Neutrophil Gelatinase-associated Lipocalin, a Siderophore-binding Eukaryotic Protein
The Granulocyte Research Laboratory, Department of Hematology, University of Copenhagen, Rigshospitalet-4042, 9 Blegdamsvej, Copenhagen Ø, DK 2200, Denmark. BioMetals
(Impact Factor: 2.5).
05/2006; 19(2):211-5. DOI: 10.1007/s10534-005-3251-7
NGAL (neutrophil gelatinase-associated lipocalin) also known as lcn2 or siderochalin is constitutively expressed in myelocytes and stored in specific granules of neutrophils. It is highly induced in a variety of epithelial cells during inflammation. Analysis of the crystal structure of NGAL expressed in E.coli showed that NGAL has the ability to bind catecholate type siderophores and in this way prevent bacteria from acquisition of siderophore-bound iron. NGAL (or 24p3 as the highly homologous murine orthologue is named) knock out mice have a profound defect in defense against E.coli after intraperitoneal injection. This defect can be mimicked in wild-type mice by providing siderophore iron, which cannot be sequestered by NGAL, testifying to the specific role of NGAL as a siderophore binding protein in innate immunity. Megalin, a scavenger receptor functions as a receptor for NGAL and mediates uptake into endosomes, but other NGAL receptors are likely to exist.
Available from: Vanessa Abella
- "Two receptors have been proposed: the solute carrier family 22 member 17 (SLC22A17 or 24p3R) that binds to mouse Lcn2 (Devireddy et al., 2005) and the megalin/ glycoprotein GP330, a low-density lipoprotein receptor that binds human LCN2 protein (Hvidberg et al., 2005). LCN2 is expressed in multiple tissues including uterus (Huang et al., 1999), immune cells (Borregaard & Cowland, 2006), liver, spleen, kidney in mice (Aigner et al., 2007), bone marrow, and in the tissues that are exposed to microorganisms (Cowland & Borregaard, 1997), and it has been recently identified in chondrocytes (Owen et al., 2008), although WAT is thought to be the main source (Yan et al., 2007). As outlined in the following subsections (Figure 1), LCN2 is involved in a series of processes such as apoptosis of hematopoietic cells (Devireddy et al., 2001), transport of fatty acids (Chu et al., 1998), and iron (Yang et al., 2002), modulation of inflammation (Cowland & Borregaard, 1997), and metabolic homeostasis (Yan et al., 2007). "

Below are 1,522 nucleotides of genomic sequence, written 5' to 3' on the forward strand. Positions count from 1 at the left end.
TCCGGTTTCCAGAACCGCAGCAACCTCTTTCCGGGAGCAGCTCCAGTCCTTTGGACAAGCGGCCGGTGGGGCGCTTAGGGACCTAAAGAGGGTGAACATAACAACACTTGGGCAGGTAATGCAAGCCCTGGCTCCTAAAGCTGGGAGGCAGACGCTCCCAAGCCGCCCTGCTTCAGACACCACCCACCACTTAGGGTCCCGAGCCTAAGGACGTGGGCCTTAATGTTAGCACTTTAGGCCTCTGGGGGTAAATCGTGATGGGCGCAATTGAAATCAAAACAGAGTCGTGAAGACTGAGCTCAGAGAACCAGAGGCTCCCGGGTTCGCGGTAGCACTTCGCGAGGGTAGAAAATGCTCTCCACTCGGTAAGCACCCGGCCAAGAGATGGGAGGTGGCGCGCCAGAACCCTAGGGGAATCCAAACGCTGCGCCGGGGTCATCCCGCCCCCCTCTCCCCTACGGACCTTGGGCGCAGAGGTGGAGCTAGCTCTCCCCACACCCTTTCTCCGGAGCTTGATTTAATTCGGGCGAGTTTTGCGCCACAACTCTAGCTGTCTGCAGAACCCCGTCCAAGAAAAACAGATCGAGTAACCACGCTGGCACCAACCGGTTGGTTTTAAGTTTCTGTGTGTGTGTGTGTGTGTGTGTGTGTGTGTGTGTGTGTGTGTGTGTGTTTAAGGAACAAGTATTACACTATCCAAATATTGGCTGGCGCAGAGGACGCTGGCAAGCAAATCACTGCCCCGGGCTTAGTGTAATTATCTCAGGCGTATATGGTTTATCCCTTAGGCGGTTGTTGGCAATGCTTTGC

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ABSTRACT: Lipocalin-2 (LCN2), also known as neutrophil gelatinase-associated lipocalin (NGAL), is a secreted glycoprotein that belongs to a group of transporters of small lipophilic molecules in circulation. LCN2 has been recently characterized as an adipose-derived cytokine. This adipokine is believed to bind small substances, such as steroids and lipopolysaccharides, and has been reported to have roles in the induction of apoptosis in hematopoietic cells, transport of fatty acids and iron, modulation of inflammation, and metabolic homeostasis. Recently, LCN2 has emerged as a useful biomarker and rheumatic diseases. This review provides an overview of LCN2 in inflammation, immunity, and metabolism.
Available from: Karen Wozniak
- "Lipocalin-2, an acute phase protein that is a component of neutrophil granules, is involved in iron sequestration and is a biomarker for inflammation and sepsis (Bachman et al., 2009; Borregaard & Cowland, 2006; Li & Chan, 2011). Secretion of lipocalin-2 involves signalling via Toll-like receptor 4 (TLR4) and subsequent NF-kB binding to consensus sequences upstream of the lipocalin-2 promoter (Flo et al., 2004; Li & Chan, 2011), and its production is regulated via IL-1b, IL-17A and other cytokines (Chan et al., 2009; Kolls et al., 2008; Li & Chan, 2011). "